Ceremony honors Pearl Harbor survivor Chief Click

Story and photos by Brandon Bosworth | Assistant Editor, Ho’okele

The ashes of Chief Radioman John Kelley Click, a survivor of the Dec. 7, 1941 attack on Pearl Harbor, were scattered in the waters near the USS Utah Memorial on Ford Island during a ceremony held Sept. 11.

Among those in attendance were Click’s daughter, Peggy, her family, and Cmdr. Timothy Wilkie, commanding officer, Afloat Training Group (ATG) Middle Pacific (MIDPAC). Chaplain Lt. Daniel Clark, Pearl Harbor Memorial Chapel, presided over the services. Also in attendance were more than 30 Navy chiefs and chief selectees.


“Today would have been John’s birthday,” said Jim Taylor, Pearl Harbor survivor liaison, who spoke at the event. “He was born Sept. 11, 1921 in Farlee, Texas. After his schooling, he joined the Navy June 11 of 1940 and became a member of the West Virginia’s crew in December of that year. One year later, his life would change forever.”

On the morning of Dec. 7, 1941, Click was serving as a radio operator aboard the West Virginia. The radio room was below the third deck, on the left side of the ship. During the attack, torpedoes struck the West Virginia both in front of him and behind him. Soon water was flooding the ship from all angles. Click made for the main deck.

“He managed to walk to the back of the ship by holding on to railings,” said Taylor. “He was a very scared young man! Amongst other things, he was worried about the magazine where all the ammunition was stored possibly blowing up. To make matters worse, he had to dodge bullets from the incoming planes strafing them with their machine guns.”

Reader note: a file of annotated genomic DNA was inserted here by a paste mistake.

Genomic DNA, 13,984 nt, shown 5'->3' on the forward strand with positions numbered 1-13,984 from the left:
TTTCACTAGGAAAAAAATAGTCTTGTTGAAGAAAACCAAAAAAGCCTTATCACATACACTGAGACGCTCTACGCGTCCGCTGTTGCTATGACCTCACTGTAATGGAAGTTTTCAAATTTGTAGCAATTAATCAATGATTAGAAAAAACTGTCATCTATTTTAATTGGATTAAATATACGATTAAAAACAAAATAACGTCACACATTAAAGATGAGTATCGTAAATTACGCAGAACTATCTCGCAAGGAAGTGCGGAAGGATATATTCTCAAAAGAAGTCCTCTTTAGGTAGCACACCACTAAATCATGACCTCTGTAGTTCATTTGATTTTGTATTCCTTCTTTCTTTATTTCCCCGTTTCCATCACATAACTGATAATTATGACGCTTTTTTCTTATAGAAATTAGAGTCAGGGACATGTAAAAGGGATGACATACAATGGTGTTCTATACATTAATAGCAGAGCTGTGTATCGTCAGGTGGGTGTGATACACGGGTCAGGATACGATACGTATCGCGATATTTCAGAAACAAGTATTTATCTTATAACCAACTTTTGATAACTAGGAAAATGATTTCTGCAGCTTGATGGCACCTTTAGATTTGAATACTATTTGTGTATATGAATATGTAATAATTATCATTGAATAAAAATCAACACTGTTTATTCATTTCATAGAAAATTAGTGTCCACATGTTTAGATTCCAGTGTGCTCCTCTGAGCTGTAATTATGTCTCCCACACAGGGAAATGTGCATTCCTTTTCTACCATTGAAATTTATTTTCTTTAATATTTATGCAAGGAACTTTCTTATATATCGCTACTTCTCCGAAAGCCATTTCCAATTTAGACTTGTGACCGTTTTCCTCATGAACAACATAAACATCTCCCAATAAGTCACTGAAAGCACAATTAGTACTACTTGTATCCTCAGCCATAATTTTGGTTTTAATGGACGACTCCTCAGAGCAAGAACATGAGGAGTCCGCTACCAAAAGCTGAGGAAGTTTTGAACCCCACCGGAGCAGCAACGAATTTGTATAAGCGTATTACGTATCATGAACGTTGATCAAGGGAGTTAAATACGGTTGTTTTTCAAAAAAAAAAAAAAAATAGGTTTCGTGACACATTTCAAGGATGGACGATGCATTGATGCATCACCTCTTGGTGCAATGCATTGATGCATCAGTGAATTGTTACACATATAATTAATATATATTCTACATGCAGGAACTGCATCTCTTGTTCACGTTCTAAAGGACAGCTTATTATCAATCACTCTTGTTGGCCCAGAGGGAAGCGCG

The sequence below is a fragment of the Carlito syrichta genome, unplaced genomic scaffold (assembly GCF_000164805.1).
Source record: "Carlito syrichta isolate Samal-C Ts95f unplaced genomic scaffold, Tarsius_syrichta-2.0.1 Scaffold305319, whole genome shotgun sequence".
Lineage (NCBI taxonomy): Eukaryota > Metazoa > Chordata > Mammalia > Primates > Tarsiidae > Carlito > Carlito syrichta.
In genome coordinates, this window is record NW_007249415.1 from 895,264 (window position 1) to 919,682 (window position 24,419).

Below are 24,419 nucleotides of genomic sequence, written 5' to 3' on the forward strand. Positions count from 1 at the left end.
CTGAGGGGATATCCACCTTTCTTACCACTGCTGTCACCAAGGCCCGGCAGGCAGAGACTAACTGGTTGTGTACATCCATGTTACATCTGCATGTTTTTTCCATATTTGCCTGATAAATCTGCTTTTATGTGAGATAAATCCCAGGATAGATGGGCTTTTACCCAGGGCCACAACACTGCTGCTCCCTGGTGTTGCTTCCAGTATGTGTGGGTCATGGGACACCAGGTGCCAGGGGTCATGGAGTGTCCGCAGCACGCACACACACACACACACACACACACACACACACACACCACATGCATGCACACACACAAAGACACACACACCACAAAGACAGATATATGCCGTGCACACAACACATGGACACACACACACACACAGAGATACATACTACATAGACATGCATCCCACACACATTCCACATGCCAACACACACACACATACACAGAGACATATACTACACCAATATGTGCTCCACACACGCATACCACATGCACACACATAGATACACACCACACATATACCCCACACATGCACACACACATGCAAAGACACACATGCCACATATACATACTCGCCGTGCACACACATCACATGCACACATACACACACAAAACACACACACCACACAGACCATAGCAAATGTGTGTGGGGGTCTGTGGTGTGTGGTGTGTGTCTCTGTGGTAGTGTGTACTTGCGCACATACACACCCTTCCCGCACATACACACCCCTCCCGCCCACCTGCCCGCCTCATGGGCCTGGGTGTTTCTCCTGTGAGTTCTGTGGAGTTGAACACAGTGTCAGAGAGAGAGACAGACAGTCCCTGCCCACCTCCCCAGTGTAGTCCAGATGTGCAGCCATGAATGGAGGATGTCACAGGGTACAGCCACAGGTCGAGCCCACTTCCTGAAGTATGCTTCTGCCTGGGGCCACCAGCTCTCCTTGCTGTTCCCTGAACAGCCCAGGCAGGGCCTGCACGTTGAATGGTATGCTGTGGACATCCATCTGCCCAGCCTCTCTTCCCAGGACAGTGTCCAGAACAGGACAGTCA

Eventually the order was given to abandon ship, and Click dived into the harbor, swimming away from the burning oil. A motorboat rescued him.

Throughout the rest of World War II, Click served on destroyers. He was honorably discharged in 1946, leaving the Navy as a chief petty officer.

Upon re-entering civilian life, Click worked for the U.S. Postal Service before transferring to the Federal Aviation Administration. He got married, and he and his wife Viola were together for more than 60 years. Click retired in 1976 and moved to Arizona in 1996, where he and Viola lived for the rest of his life.

He passed away in May of this year.

“John Click was an American hero,” said Taylor. “He never wavered in faith or spirit, not on the morning of Dec. 7, nor in the remaining years to come. It is this type of bravery and selflessness all our Pearl Harbor survivors share. His story describes very humbly the dedication of his generation.”

Peggy Termer described her father as a gentle man and a caring father. She was very pleased by the ceremony held in his honor.

“I can’t even think of the words,” she said. “My dad deserved this.”

Peggy Termer said the ceremony honoring her father was “excellent.”

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Category: Life & Leisure